Martha Marcy May Marlene marks the feature debut of Sean Durkin and although it has some divided over how good it is there is no doubt that many have found it highly compelling. The film tells the story of a young woman recovering (or not) from time spent in what can only be called a cult yet as her memories of the time she spent there collide with the reality of her sister and brother-in-laws search for disconnected suburban bliss she starts feeling trapped all over again.
DC: Your movie features this person who seems to be looking for some sort of authenticity that can be validated by someone outside herself. But she loses her individuality in the process. How has that battle between individuality and community played out in your personal life?
SD: I went to religious schools as a child and really rejected it. It was funny. My family wasn't religious but they sent me there. Even as a young child I saw the disconnect. We would be having a time of prayer and I would think, "Why is everyone saying these words that they don't seem to mean." I didn't hate going to school there, but it wasn't until later in my life I began to recognize the need everybody has to feel like they belong to something bigger than themselves. I remember going to soccer games at one point in my life. I'd be in the stands screaming along with everyone else and then I'd realize it was almost a religious thing. It was certainly communal on some level. So for everyone, I think we find that. For some it's church, for some it's their job, their peer group. Any of those expressions can be great but all it takes is for one person to rise up, take control in certain ways and those expressions can become really destructive.
DC: The cult in the film seems almost irreligious. They live sort of simple separatist hippy lifestyle. Initially it seems idyllic
SD: That was a conscious choice. I didn't want people stumbling over the religious issue because the film is about other things. Why does this character want to be part of this group? Why does she leave? What are the things that keep her and her sister from connecting on a deeper more nurturing level. At the beginning the cult clearly provides something important for Martha that she hasn't found anywhere else.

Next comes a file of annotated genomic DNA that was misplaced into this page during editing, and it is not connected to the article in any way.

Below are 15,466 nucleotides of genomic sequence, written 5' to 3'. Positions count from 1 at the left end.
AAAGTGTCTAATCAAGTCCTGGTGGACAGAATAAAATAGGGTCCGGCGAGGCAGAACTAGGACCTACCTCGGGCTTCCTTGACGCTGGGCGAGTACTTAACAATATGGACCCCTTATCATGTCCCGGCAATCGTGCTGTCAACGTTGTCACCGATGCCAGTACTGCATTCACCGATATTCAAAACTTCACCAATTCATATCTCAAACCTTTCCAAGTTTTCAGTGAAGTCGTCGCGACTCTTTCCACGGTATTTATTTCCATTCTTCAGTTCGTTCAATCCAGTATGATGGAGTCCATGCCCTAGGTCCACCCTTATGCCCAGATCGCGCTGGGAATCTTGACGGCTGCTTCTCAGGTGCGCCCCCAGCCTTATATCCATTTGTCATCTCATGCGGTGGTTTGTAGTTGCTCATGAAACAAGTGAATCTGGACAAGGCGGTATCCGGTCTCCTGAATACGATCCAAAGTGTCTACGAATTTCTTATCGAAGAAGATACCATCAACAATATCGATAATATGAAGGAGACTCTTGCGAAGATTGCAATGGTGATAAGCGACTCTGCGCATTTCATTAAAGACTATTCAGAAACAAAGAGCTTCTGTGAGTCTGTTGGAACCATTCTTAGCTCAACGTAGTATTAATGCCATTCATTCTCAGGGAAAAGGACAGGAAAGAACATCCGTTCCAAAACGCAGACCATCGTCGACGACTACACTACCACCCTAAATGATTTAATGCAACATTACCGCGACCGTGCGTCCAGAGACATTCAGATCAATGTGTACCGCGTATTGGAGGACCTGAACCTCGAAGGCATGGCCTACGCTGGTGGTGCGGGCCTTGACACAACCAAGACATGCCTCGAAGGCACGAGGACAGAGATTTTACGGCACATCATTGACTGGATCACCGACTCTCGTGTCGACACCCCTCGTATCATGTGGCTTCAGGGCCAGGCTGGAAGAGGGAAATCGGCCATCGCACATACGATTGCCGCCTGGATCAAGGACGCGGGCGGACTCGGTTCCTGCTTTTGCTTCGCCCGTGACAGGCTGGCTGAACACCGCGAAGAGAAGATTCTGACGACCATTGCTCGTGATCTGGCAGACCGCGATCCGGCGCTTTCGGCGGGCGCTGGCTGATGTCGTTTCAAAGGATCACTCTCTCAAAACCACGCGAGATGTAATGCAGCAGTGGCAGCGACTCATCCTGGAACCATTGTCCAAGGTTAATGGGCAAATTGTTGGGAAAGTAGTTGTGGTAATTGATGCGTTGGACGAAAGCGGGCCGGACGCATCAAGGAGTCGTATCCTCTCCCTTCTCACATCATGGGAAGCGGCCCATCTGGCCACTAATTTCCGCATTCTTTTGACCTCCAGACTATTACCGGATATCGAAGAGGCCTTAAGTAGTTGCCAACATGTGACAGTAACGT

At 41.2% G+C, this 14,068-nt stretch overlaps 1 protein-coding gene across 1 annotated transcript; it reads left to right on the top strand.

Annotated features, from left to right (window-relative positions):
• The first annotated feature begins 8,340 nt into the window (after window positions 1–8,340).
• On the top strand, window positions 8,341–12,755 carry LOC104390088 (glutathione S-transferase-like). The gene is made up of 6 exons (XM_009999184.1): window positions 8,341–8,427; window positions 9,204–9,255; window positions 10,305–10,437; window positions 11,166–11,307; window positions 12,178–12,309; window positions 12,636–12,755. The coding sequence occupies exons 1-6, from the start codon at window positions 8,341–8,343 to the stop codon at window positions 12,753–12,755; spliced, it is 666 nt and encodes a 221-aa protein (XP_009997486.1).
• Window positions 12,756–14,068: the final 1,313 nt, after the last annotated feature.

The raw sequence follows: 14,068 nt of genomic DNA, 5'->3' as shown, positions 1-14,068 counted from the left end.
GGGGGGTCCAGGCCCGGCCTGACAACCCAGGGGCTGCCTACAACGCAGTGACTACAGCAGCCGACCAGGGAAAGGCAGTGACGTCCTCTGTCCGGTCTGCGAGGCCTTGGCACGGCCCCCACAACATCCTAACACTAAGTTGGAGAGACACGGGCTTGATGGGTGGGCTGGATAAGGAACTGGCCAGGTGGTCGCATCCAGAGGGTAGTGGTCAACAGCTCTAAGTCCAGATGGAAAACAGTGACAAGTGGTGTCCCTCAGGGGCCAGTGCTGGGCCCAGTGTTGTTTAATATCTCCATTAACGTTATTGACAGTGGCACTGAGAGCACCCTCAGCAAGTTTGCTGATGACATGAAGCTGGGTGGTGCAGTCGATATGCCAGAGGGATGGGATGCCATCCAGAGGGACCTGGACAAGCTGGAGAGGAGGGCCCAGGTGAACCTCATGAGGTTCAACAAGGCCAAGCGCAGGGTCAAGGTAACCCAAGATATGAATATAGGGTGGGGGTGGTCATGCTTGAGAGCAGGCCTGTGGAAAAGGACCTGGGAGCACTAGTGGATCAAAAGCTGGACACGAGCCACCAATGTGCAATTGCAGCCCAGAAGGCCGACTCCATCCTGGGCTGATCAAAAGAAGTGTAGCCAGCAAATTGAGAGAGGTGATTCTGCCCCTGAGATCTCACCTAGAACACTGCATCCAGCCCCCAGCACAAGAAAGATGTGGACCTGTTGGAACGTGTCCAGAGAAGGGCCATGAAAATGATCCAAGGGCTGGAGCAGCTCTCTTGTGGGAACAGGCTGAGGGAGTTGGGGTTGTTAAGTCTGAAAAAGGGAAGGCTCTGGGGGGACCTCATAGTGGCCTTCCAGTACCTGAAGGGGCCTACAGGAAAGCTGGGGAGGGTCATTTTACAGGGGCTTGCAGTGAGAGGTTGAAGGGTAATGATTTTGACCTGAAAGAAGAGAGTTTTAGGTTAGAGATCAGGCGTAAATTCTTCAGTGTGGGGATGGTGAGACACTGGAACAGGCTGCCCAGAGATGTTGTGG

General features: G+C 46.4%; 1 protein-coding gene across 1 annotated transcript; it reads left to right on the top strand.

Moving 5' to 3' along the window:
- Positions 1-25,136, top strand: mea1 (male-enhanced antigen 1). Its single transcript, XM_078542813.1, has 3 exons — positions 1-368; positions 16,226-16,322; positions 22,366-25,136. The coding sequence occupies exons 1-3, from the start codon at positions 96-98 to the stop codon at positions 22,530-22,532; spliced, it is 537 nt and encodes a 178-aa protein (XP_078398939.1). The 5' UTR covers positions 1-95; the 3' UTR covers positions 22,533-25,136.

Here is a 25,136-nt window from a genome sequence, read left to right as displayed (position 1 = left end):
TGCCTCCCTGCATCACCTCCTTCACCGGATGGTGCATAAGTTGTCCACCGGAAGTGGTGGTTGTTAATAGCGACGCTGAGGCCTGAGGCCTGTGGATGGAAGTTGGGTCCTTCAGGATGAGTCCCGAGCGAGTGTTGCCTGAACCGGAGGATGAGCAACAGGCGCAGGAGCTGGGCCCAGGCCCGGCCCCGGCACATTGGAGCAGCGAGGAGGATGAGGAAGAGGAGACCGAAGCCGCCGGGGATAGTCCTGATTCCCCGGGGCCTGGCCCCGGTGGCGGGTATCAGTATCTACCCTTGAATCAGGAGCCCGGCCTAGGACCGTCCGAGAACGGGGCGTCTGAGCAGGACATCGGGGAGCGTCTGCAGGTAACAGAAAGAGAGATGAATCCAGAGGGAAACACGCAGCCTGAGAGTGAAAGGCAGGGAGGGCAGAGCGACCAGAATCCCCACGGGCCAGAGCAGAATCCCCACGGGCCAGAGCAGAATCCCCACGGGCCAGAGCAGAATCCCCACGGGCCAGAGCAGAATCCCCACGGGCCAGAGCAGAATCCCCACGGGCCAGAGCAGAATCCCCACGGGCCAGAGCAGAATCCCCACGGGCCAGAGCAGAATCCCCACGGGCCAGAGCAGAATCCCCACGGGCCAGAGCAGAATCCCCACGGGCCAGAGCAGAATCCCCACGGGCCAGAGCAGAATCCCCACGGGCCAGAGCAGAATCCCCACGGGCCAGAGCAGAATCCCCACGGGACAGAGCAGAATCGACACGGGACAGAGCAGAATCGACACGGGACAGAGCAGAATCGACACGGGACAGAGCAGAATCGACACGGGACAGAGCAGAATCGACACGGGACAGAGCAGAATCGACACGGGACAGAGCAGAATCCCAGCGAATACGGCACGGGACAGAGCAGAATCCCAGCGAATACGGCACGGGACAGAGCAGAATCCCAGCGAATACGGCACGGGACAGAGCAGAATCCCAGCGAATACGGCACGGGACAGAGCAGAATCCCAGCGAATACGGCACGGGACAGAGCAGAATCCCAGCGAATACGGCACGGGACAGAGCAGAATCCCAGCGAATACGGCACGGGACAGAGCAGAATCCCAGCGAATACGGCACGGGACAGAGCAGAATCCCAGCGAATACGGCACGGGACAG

DC: That's a big movement in America right now. How to leave out the religion and maintain a sense of the spiritual. Martha seems lost between these two worlds. She can't please either one well enough to be left alone. When you were writing the screenplay did you ever toy with the idea of her finding that place and being able to stay there?
SD: No. The film is about Martha at this time of her life. It's a short period. I wanted to be as real about that as I could and still tell a story. When you talk to people who've had these sorts of experiences it's amazing how little immediate change there is. They usually struggle for years to emerge as whole people again. Sometimes they just never do. It's very common for them to simply jump into some other ism rather than really work through what has happened, unpack it and learn from it.
DC: That's sort of the story with Martha and her sister. They both operate out of their peripheral emotional vision. Martha wears her existential yearning on her sleeve, but her sister Lucy hides. She and her husband almost seem to have been spiritually stunted in some ways by materialism and trying to protect some notion they have of a comfortable life.
SD: So often when you're looking at the story of two siblings the central question is if one got to this place how the hell did this other one wind up where they did. Pretty soon what you realize is why families have so much trouble getting along. Once you get beneath the surface you begin to grasp the endless series of variables that make people who they are, even when they live in the same house. I don't think Martha or Lucy are bad people but they are sort of lost, especially in terms of their ability to understand one another and connect.
DC: That's a deep truth. We talk a lot in our culture about people being wounded by institutions of various kinds. But the truth is we are just as wounded, maybe even more at times, by our deepest most intimately individual relationships. Do you see an out for the individual? Do you think the film ends on too paranoid a note for hope?
SD: I absolutely believe in hope. I based the story here on research done with real people who'd gone thru these sorts of abusive group experiences. But I also wanted to present their point of view. I wanted the viewer to be able to relate. One of things these people go thru is having others be so clueless about the courage it takes to reclaim your life and your sense of identity after an experience like this. When someone is abused the first thing they lose is their voice. Not just their outer voice but their inner voice.
DC: The open ending suggests the existential again. It's so easy to tie everything up with a nice bow but that isn't real life. Real life is full of open endings, of having to bear with one another in love, nurture, forgive.
SD: When I was being interviewed in Cannes someone asked me where I was from. There's no easy answer to that. We moved around. I often felt like I was from nowhere in particular. I wouldn't say I was an outsider at all. Wonderful upbringing, great parents and friends. But I have lots of questions I don't have answers for. They always catch me short just when I'm feeling comfortable and don't want anything to disturb me.